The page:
Abstract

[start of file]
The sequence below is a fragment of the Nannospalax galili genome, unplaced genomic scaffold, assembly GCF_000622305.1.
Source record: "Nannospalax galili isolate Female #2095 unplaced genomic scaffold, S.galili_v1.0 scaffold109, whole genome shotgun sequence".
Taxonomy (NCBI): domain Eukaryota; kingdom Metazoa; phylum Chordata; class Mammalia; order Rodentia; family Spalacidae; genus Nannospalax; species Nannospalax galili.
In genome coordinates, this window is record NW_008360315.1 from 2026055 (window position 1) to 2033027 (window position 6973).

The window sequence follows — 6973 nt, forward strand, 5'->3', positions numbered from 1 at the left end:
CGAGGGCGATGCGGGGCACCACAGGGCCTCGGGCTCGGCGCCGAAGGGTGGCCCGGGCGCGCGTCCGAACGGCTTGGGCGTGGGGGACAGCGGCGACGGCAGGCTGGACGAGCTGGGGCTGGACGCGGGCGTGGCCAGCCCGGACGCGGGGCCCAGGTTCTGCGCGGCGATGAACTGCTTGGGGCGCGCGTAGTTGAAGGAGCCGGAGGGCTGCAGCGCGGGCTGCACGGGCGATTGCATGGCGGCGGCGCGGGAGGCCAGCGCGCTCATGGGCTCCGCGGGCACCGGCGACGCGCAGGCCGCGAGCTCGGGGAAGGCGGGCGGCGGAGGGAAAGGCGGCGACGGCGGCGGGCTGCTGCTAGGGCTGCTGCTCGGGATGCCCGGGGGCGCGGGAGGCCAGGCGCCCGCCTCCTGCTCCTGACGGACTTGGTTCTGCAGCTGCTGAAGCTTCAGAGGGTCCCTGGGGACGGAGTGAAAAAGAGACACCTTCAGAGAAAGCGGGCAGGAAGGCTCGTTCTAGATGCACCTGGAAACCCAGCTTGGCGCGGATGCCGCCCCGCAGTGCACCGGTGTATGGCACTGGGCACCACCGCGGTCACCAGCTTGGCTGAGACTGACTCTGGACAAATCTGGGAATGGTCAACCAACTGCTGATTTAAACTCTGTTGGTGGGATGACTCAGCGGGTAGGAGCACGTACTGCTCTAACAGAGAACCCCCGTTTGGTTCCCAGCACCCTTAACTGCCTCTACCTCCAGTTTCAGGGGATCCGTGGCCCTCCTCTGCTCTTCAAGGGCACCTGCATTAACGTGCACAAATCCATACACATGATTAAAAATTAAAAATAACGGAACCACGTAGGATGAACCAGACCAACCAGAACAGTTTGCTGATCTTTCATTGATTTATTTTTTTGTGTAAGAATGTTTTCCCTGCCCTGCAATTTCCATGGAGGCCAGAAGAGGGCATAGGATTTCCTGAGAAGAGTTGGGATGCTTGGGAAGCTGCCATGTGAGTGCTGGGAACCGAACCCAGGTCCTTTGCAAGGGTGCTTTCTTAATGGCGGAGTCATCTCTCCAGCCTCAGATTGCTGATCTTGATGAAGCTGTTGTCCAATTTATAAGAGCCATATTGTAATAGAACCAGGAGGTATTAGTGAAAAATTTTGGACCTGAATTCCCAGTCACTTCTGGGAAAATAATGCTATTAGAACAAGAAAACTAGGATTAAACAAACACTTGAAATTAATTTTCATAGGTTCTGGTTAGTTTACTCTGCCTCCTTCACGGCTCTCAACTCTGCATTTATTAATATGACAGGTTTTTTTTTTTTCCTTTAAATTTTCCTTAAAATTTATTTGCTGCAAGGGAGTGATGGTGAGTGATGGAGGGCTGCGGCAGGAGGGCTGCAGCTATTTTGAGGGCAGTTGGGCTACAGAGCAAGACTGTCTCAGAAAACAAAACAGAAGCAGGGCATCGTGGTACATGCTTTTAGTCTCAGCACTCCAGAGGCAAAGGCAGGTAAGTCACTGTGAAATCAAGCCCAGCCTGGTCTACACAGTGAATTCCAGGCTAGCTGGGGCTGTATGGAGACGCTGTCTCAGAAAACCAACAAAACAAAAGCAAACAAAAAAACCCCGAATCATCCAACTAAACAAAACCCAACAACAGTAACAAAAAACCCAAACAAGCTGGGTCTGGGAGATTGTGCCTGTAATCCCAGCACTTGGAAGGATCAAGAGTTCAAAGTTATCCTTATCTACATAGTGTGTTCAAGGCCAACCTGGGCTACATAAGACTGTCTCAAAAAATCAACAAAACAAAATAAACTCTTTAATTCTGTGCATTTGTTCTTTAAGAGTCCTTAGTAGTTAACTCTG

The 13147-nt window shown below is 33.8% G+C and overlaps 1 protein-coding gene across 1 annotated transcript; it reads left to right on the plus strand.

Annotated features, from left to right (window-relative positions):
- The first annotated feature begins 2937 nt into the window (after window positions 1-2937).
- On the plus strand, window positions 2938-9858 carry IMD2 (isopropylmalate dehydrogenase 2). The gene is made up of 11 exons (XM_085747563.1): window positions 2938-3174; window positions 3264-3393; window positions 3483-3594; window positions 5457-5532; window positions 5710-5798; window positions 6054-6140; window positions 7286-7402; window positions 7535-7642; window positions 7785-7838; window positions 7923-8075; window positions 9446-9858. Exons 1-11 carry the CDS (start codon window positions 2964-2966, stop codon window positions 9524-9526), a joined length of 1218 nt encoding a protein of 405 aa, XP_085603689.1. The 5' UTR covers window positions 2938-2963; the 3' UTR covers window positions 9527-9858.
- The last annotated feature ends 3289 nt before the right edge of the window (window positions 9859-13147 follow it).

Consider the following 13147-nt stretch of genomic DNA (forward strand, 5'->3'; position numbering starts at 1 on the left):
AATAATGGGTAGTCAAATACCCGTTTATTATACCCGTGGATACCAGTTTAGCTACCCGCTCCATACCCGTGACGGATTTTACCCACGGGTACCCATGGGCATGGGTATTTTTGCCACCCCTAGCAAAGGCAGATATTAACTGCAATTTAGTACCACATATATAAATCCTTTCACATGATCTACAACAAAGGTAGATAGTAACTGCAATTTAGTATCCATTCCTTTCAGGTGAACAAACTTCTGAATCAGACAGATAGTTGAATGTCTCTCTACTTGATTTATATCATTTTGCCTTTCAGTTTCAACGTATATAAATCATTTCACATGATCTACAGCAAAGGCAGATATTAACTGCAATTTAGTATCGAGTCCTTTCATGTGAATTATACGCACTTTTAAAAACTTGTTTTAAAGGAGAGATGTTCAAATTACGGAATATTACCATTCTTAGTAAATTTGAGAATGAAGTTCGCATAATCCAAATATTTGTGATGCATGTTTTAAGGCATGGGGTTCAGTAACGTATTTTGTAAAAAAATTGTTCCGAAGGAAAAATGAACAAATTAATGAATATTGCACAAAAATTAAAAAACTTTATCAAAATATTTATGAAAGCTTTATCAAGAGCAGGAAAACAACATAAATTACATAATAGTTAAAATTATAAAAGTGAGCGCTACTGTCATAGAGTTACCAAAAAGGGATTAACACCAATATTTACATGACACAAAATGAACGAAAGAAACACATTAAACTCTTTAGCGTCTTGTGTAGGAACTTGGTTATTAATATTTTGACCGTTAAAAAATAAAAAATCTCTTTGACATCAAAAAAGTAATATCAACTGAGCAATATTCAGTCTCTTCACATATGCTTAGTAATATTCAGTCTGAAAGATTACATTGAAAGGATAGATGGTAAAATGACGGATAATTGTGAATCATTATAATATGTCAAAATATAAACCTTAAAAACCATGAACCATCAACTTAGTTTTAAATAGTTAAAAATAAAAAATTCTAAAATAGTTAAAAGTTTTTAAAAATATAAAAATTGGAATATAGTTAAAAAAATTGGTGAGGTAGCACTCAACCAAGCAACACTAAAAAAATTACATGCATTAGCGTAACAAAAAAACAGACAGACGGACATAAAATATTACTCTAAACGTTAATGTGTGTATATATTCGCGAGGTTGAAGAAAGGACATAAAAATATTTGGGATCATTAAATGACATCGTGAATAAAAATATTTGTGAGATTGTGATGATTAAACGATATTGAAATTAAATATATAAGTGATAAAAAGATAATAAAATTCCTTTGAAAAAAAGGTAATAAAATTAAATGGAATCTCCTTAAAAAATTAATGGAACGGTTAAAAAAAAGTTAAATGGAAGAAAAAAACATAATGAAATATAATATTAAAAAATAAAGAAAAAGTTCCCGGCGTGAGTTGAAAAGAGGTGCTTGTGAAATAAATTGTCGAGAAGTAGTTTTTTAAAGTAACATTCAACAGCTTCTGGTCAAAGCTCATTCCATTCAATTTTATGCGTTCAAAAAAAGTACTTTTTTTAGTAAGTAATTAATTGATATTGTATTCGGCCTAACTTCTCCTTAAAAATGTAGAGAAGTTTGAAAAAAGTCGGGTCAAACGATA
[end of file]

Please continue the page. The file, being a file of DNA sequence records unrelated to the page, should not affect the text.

In the past decade, a growing music-analytic practice has emerged around timbre, a parameter long considered either irrelevant to musical structure or too unwieldy to tackle. This new practice centers on an understanding of timbre as a perceptual rather than physical (acoustical) attribute and privileges timbre as a bearer of musical meaning. Through a focused survey of scholarship on timbre from the 1980s to present, this article considers theoretical commitments and challenges that have attended the shift toward this subjective, “perceptualized” conception of timbre, particularly in light of music theory's objectivist and structuralist disciplinary leanings.

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